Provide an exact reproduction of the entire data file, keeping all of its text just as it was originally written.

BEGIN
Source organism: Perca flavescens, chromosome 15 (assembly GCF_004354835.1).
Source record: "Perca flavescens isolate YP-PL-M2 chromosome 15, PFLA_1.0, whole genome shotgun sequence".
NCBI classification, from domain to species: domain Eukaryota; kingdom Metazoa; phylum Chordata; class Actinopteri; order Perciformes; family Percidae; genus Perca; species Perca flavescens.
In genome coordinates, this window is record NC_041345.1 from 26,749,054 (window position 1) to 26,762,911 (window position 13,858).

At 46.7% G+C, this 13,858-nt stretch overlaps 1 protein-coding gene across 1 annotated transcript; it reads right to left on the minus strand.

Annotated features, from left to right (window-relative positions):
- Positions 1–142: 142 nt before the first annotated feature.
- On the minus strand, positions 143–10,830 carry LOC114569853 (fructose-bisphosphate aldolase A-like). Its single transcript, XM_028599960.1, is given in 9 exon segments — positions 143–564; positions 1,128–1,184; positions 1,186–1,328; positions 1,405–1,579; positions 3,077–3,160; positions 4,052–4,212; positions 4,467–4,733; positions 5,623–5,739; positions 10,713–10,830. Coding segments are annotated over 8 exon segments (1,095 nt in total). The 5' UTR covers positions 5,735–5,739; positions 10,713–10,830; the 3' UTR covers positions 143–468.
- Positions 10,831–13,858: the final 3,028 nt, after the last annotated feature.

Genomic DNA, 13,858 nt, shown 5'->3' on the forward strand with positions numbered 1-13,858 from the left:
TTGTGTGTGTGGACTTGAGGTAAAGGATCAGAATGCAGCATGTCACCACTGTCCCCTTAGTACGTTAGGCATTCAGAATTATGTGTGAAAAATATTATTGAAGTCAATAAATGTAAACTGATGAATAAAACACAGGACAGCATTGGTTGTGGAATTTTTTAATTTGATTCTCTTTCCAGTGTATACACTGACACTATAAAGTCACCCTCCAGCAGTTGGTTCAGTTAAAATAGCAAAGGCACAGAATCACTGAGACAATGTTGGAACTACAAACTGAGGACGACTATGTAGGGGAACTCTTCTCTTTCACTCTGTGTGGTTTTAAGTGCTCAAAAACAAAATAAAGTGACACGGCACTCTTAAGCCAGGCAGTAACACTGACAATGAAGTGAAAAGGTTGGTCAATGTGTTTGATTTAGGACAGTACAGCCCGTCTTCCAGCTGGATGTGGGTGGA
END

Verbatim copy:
Source organism: Perca flavescens, chromosome 15 (assembly GCF_004354835.1).
Source record: "Perca flavescens isolate YP-PL-M2 chromosome 15, PFLA_1.0, whole genome shotgun sequence".
NCBI classification, from domain to species: domain Eukaryota; kingdom Metazoa; phylum Chordata; class Actinopteri; order Perciformes; family Percidae; genus Perca; species Perca flavescens.
In genome coordinates, this window is record NC_041345.1 from 26,749,054 (window position 1) to 26,762,911 (window position 13,858).

At 46.7% G+C, this 13,858-nt stretch overlaps 1 protein-coding gene across 1 annotated transcript; it reads right to left on the minus strand.

Annotated features, from left to right (window-relative positions):
- Positions 1–142: 142 nt before the first annotated feature.
- On the minus strand, positions 143–10,830 carry LOC114569853 (fructose-bisphosphate aldolase A-like). Its single transcript, XM_028599960.1, is given in 9 exon segments — positions 143–564; positions 1,128–1,184; positions 1,186–1,328; positions 1,405–1,579; positions 3,077–3,160; positions 4,052–4,212; positions 4,467–4,733; positions 5,623–5,739; positions 10,713–10,830. Coding segments are annotated over 8 exon segments (1,095 nt in total). The 5' UTR covers positions 5,735–5,739; positions 10,713–10,830; the 3' UTR covers positions 143–468.
- Positions 10,831–13,858: the final 3,028 nt, after the last annotated feature.

Genomic DNA, 13,858 nt, shown 5'->3' on the forward strand with positions numbered 1-13,858 from the left:
TTGTGTGTGTGGACTTGAGGTAAAGGATCAGAATGCAGCATGTCACCACTGTCCCCTTAGTACGTTAGGCATTCAGAATTATGTGTGAAAAATATTATTGAAGTCAATAAATGTAAACTGATGAATAAAACACAGGACAGCATTGGTTGTGGAATTTTTTAATTTGATTCTCTTTCCAGTGTATACACTGACACTATAAAGTCACCCTCCAGCAGTTGGTTCAGTTAAAATAGCAAAGGCACAGAATCACTGAGACAATGTTGGAACTACAAACTGAGGACGACTATGTAGGGGAACTCTTCTCTTTCACTCTGTGTGGTTTTAAGTGCTCAAAAACAAAATAAAGTGACACGGCACTCTTAAGCCAGGCAGTAACACTGACAATGAAGTGAAAAGGTTGGTCAATGTGTTTGATTTAGGACAGTACAGCCCGTCTTCCAGCTGGATGTGGGTGGA